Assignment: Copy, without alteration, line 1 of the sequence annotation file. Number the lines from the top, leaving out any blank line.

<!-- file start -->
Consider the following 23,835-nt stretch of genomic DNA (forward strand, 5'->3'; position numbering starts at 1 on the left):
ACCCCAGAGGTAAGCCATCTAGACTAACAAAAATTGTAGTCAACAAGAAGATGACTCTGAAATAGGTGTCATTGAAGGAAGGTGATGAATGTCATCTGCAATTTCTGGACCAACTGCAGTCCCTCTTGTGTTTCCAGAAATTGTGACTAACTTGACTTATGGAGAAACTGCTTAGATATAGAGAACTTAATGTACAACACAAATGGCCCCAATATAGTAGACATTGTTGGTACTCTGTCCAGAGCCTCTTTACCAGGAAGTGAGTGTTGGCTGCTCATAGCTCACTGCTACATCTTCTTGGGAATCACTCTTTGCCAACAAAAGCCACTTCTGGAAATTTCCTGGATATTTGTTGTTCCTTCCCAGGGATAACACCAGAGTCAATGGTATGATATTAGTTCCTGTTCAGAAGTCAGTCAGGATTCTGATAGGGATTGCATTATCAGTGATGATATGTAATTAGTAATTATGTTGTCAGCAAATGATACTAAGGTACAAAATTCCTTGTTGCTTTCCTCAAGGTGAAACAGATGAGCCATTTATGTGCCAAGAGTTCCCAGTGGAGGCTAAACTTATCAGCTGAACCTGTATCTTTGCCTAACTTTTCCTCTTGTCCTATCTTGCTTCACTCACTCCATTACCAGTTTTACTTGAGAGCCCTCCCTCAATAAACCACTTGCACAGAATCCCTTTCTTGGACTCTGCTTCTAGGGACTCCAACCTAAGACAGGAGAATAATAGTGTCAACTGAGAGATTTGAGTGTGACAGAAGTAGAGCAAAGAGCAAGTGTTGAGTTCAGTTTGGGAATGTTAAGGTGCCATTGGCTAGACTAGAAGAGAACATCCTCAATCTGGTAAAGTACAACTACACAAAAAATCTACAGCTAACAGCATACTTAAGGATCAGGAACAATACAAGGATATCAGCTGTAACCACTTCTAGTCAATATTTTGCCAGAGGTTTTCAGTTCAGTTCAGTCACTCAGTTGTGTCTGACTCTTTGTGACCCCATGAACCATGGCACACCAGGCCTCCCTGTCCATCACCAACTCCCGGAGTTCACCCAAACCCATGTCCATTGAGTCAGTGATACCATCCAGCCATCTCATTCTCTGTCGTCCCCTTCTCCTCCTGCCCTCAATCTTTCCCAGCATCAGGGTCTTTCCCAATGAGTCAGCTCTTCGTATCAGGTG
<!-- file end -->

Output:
Consider the following 23,835-nt stretch of genomic DNA (forward strand, 5'->3'; position numbering starts at 1 on the left):